Court Judgments:

  • A well-known example is the 1981 case of 'Piper Aircraft Co. v. Reyno' in the US Supreme Court, which addressed the concept of forum non conveniens. Although not directly related to forum shopping, the case raised similar concerns regarding the selection of the most suitable forum for a legal dispute.

The legal principle of forum non conveniens permits a court to determine that another court may be more suitable for adjudicating a case. This is typically employed when a court determines that it is not the most suitable jurisdiction to handle a lawsuit based on factors such as the location of the events, evidence, and witnesses, as well as the applicable laws. Therefore, the case may be transferred to a more convenient or appropriate court.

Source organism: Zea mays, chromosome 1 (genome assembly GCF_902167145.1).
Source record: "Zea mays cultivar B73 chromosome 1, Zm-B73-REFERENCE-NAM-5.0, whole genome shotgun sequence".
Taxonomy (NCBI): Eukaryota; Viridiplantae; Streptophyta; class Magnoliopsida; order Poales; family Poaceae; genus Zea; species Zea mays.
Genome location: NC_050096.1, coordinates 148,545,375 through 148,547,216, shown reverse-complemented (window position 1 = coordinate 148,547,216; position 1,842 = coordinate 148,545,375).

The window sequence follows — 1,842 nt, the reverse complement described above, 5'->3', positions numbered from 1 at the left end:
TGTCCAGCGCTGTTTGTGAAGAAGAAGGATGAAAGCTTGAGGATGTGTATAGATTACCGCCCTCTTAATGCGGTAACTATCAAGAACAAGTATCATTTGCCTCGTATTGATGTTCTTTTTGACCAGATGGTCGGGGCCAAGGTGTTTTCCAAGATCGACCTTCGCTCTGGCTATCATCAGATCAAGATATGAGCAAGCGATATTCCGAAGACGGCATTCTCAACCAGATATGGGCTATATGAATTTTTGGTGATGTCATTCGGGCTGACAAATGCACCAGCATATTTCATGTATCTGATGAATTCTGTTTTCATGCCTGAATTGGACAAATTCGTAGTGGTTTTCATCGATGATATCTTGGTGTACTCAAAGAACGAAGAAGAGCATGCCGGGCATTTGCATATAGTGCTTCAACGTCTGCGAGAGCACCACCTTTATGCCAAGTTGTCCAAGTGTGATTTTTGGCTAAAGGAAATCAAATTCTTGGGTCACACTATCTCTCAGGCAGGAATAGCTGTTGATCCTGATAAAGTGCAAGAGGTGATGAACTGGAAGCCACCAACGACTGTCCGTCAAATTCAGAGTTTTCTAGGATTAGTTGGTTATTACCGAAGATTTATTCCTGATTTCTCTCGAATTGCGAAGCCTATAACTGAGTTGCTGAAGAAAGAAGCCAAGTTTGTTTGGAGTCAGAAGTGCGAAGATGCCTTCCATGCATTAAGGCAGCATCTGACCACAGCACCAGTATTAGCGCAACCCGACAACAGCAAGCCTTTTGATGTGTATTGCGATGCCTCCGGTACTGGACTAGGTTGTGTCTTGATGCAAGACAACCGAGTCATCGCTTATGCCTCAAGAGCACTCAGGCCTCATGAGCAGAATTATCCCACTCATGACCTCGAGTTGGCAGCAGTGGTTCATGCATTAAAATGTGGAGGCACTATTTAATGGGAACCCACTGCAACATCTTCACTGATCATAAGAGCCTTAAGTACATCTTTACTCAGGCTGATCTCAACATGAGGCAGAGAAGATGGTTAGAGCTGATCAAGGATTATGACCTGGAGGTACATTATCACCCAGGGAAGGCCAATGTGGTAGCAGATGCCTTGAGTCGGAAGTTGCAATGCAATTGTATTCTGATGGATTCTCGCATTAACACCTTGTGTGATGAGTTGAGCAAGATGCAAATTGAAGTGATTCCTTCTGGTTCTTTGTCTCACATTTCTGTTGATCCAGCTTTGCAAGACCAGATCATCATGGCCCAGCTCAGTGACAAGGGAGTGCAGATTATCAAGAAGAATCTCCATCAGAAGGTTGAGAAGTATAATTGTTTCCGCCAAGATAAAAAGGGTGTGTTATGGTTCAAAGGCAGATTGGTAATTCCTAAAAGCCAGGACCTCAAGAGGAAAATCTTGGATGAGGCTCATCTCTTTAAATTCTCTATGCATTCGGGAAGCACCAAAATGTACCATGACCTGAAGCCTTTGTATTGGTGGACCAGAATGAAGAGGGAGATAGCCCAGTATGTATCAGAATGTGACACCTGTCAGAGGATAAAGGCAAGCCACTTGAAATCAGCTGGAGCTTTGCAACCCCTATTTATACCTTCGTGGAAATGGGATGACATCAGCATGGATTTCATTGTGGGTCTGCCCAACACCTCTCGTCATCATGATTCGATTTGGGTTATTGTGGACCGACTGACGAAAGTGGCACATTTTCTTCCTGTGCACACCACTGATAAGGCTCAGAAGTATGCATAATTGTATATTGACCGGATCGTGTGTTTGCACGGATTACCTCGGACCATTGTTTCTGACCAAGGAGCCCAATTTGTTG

• In the case of Vijay Kumar Ghai v. State of West Bengal (2022), the Supreme Court denounced forum shopping as an unethical behaviour of the courts that is not supported or condoned by the law.
  • In the case of Union of India & Ors v. Cipla Ltd (2017), the Supreme Court established a 'Functional test' to be used in situations of forum shopping. This test was designed to assess whether a party is sincerely seeking justice or simply trying to manipulate the system through forum shopping.
  • In the case of Chetak Construction Ltd. v. Om Prakash (1988), the Supreme Court highlighted the importance of preventing litigants from selecting a court for their own convenience. The court firmly stated that any efforts to engage in forum shopping must be strongly discouraged.